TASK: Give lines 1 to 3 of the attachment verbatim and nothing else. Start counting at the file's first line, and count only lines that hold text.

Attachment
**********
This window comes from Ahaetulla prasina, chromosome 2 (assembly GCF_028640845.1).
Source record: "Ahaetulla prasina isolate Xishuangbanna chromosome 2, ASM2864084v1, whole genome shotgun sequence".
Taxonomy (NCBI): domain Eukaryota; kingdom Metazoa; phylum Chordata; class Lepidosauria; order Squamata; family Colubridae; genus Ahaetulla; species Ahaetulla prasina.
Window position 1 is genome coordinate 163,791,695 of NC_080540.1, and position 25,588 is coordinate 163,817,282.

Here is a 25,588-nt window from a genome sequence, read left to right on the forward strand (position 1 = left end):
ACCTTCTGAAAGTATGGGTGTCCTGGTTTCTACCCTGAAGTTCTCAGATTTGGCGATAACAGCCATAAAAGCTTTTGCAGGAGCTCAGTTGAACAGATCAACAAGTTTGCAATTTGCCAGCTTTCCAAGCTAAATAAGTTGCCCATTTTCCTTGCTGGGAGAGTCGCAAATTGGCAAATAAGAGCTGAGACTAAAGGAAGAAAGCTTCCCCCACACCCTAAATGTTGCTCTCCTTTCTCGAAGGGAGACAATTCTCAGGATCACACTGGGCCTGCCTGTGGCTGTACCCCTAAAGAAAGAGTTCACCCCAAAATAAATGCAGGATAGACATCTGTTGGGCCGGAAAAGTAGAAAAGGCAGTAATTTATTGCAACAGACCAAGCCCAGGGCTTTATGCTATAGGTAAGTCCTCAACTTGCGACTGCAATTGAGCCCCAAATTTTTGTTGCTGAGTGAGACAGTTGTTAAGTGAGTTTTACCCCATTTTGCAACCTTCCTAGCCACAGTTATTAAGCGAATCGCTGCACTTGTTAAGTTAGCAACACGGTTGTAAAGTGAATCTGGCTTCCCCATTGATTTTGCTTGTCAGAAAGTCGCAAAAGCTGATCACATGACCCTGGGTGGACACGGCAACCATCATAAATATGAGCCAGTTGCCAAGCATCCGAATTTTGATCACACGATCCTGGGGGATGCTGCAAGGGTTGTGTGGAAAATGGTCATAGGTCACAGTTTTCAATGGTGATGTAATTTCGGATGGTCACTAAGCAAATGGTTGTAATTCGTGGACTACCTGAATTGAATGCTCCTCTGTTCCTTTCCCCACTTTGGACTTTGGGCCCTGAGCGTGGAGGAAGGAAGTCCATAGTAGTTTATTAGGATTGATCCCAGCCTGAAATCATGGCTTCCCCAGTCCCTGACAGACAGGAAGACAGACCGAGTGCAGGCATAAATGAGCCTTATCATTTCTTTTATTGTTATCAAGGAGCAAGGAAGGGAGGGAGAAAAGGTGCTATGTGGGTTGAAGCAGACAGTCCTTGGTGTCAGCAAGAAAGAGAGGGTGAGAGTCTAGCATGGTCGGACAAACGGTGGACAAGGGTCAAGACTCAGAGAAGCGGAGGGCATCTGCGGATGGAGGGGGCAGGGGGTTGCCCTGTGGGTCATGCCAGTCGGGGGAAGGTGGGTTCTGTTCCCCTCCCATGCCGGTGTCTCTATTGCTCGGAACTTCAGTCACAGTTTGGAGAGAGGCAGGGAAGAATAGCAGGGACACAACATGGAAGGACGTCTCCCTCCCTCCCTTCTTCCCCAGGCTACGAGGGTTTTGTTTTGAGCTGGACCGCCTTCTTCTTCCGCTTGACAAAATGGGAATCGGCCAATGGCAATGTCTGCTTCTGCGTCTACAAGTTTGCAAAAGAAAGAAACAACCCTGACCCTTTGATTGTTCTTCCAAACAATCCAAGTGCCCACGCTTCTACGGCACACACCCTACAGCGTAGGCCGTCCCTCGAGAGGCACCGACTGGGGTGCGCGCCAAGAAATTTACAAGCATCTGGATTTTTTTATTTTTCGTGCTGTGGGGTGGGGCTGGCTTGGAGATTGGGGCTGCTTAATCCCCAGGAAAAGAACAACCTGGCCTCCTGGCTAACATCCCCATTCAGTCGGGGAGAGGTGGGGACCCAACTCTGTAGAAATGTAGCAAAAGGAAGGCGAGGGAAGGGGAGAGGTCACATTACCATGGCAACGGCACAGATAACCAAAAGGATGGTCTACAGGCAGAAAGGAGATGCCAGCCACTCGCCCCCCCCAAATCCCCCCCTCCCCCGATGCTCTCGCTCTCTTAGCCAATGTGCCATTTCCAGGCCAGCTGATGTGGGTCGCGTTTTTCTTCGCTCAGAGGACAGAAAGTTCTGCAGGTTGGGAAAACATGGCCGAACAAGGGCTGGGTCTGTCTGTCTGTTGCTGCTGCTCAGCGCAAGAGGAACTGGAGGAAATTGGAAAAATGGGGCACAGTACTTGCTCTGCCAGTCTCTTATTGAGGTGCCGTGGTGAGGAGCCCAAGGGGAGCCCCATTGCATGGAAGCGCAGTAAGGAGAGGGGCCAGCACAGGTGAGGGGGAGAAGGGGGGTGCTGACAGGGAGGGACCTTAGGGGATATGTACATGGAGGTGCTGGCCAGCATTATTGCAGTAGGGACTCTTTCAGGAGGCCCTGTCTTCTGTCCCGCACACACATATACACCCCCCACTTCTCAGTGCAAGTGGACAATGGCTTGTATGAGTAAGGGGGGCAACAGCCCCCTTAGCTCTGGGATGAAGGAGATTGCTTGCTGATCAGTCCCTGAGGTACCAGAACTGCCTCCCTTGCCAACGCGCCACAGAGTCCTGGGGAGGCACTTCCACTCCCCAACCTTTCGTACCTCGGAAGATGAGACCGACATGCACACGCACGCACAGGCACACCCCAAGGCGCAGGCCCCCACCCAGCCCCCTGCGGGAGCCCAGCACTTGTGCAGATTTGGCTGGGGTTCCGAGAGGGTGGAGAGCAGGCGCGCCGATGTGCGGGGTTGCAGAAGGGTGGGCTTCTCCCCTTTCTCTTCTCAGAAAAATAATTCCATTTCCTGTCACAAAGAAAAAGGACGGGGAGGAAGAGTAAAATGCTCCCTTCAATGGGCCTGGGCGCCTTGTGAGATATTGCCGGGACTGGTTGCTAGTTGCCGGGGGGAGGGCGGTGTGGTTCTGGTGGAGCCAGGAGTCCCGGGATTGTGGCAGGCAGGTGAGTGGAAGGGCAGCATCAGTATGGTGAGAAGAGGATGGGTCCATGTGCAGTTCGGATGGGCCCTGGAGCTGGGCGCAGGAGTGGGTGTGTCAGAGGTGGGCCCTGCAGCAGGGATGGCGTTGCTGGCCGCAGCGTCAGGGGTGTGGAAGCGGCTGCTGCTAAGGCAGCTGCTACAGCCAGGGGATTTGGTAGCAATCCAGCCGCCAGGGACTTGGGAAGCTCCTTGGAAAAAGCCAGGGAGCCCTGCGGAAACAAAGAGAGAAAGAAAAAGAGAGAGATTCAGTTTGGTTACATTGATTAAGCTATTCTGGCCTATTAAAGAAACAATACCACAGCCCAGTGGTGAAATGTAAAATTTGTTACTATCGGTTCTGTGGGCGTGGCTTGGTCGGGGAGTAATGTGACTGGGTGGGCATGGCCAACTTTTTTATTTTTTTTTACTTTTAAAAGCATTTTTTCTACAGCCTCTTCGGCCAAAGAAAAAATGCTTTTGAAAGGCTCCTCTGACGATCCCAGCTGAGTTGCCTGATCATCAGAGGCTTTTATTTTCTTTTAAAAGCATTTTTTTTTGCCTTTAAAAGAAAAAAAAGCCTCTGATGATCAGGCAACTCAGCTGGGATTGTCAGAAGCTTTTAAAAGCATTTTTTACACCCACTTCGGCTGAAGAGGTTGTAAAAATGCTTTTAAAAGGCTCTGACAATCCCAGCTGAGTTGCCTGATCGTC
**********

This window comes from Ahaetulla prasina, chromosome 2 (assembly GCF_028640845.1).
Source record: "Ahaetulla prasina isolate Xishuangbanna chromosome 2, ASM2864084v1, whole genome shotgun sequence".
Taxonomy (NCBI): domain Eukaryota; kingdom Metazoa; phylum Chordata; class Lepidosauria; order Squamata; family Colubridae; genus Ahaetulla; species Ahaetulla prasina.